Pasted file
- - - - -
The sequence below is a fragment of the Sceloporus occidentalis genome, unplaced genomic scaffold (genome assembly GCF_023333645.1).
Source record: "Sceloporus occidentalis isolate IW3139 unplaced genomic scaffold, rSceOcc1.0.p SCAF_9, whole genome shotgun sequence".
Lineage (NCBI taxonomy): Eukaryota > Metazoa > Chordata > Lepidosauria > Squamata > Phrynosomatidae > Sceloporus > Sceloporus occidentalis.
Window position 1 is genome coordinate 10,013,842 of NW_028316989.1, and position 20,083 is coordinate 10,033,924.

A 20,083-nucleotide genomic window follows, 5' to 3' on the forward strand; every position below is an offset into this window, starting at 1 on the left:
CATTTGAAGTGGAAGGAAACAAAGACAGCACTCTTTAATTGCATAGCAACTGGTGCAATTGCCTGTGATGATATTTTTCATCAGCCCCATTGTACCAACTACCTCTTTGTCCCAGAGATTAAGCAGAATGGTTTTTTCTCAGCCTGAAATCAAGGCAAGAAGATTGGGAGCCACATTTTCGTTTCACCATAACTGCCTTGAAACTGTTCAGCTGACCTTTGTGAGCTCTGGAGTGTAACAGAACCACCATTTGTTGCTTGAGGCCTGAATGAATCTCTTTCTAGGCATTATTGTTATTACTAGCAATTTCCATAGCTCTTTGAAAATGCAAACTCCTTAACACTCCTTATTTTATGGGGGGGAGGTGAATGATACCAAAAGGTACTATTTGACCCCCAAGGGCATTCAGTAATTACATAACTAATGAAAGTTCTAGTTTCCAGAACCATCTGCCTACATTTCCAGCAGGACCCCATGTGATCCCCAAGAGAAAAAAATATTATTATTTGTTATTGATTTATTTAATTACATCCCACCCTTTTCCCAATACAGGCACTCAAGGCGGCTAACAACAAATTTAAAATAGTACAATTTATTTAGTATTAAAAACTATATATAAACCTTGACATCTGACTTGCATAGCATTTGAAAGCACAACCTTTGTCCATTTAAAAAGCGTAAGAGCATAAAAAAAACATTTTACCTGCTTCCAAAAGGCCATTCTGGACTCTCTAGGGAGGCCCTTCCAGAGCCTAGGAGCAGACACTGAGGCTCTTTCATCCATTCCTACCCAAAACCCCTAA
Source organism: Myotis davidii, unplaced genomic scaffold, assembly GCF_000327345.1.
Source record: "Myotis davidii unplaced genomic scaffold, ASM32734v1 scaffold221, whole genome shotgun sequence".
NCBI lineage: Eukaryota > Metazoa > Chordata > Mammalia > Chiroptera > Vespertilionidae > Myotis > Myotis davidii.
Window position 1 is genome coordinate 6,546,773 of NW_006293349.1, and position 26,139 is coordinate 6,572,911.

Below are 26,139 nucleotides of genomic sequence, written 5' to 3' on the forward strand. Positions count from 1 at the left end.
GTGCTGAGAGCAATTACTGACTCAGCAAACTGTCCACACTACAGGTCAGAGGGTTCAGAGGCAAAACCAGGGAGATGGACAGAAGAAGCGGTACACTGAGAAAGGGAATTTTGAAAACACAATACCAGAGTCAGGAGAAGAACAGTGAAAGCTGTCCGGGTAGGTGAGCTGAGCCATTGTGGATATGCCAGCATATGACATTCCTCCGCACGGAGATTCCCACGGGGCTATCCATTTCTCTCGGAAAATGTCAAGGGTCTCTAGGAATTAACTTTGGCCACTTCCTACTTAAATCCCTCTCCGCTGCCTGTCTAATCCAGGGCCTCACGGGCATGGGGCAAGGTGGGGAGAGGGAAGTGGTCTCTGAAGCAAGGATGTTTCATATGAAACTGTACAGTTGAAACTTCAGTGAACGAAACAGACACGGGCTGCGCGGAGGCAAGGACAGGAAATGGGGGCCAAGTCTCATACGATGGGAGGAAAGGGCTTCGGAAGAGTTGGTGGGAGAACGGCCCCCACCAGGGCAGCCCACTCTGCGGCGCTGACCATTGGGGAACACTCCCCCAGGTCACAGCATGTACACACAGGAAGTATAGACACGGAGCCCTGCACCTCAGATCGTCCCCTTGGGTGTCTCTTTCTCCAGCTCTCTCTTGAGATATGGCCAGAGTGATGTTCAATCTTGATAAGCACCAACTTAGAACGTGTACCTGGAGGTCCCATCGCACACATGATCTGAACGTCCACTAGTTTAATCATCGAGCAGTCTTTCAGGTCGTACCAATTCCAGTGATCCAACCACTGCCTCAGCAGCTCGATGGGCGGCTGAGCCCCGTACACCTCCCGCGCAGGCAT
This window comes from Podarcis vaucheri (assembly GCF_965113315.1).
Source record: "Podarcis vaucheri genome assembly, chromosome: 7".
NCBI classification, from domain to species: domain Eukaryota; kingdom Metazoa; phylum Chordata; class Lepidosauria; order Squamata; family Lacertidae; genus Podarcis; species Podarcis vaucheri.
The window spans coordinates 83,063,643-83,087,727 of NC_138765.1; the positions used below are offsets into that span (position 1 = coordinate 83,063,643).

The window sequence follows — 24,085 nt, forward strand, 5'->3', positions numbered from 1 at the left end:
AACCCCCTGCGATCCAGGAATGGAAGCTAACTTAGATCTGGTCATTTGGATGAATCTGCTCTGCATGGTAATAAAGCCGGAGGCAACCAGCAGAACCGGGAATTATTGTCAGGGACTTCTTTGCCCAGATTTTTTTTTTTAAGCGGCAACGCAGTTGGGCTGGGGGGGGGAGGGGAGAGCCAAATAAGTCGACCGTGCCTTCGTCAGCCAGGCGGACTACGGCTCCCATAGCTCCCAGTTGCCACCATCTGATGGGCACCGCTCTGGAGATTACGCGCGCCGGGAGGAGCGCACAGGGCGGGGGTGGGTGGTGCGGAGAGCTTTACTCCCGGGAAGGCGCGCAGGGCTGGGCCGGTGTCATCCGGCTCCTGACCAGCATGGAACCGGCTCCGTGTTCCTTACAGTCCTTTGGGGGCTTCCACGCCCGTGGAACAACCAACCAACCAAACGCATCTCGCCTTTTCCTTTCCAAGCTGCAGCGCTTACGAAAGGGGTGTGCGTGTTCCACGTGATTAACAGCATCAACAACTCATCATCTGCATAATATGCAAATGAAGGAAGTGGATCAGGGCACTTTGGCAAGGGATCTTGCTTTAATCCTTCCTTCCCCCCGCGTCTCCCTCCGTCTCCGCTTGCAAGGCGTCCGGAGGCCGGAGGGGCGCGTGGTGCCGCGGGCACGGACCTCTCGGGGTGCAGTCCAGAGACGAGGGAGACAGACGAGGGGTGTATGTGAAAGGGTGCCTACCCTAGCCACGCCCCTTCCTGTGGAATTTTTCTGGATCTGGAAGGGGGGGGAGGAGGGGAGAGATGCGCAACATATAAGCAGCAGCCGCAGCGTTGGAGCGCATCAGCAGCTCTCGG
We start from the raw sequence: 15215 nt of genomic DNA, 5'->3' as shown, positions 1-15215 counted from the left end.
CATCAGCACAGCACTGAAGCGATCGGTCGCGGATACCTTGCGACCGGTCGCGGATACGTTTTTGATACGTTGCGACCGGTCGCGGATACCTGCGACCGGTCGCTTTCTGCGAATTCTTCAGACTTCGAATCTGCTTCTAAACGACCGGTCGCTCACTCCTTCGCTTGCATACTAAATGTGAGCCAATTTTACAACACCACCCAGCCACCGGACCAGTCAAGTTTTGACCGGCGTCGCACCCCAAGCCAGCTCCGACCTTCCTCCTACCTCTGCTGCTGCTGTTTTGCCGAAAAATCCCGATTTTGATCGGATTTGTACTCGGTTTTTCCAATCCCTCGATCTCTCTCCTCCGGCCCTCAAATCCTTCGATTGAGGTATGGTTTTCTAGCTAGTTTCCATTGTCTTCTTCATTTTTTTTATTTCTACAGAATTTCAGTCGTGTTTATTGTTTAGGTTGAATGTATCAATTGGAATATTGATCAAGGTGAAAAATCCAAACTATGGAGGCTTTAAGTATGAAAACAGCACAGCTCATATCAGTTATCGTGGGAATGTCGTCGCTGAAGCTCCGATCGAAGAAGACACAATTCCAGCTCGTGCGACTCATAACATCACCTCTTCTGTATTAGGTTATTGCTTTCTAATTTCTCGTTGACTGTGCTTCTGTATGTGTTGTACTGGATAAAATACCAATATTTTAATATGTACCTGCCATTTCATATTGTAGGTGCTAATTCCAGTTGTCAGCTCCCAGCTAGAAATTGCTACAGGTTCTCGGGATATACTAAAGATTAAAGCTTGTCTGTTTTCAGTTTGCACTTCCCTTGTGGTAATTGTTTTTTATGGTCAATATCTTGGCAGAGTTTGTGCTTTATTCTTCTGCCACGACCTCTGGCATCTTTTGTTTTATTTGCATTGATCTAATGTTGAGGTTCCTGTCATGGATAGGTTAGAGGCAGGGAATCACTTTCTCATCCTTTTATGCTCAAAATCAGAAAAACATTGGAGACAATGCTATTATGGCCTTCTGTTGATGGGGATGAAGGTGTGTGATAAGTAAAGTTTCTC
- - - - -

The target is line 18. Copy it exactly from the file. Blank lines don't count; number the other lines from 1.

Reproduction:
AACCCCCTGCGATCCAGGAATGGAAGCTAACTTAGATCTGGTCATTTGGATGAATCTGCTCTGCATGGTAATAAAGCCGGAGGCAACCAGCAGAACCGGGAATTATTGTCAGGGACTTCTTTGCCCAGATTTTTTTTTTTAAGCGGCAACGCAGTTGGGCTGGGGGGGGGAGGGGAGAGCCAAATAAGTCGACCGTGCCTTCGTCAGCCAGGCGGACTACGGCTCCCATAGCTCCCAGTTGCCACCATCTGATGGGCACCGCTCTGGAGATTACGCGCGCCGGGAGGAGCGCACAGGGCGGGGGTGGGTGGTGCGGAGAGCTTTACTCCCGGGAAGGCGCGCAGGGCTGGGCCGGTGTCATCCGGCTCCTGACCAGCATGGAACCGGCTCCGTGTTCCTTACAGTCCTTTGGGGGCTTCCACGCCCGTGGAACAACCAACCAACCAAACGCATCTCGCCTTTTCCTTTCCAAGCTGCAGCGCTTACGAAAGGGGTGTGCGTGTTCCACGTGATTAACAGCATCAACAACTCATCATCTGCATAATATGCAAATGAAGGAAGTGGATCAGGGCACTTTGGCAAGGGATCTTGCTTTAATCCTTCCTTCCCCCCGCGTCTCCCTCCGTCTCCGCTTGCAAGGCGTCCGGAGGCCGGAGGGGCGCGTGGTGCCGCGGGCACGGACCTCTCGGGGTGCAGTCCAGAGACGAGGGAGACAGACGAGGGGTGTATGTGAAAGGGTGCCTACCCTAGCCACGCCCCTTCCTGTGGAATTTTTCTGGATCTGGAAGGGGGGGGAGGAGGGGAGAGATGCGCAACATATAAGCAGCAGCCGCAGCGTTGGAGCGCATCAGCAGCTCTCGG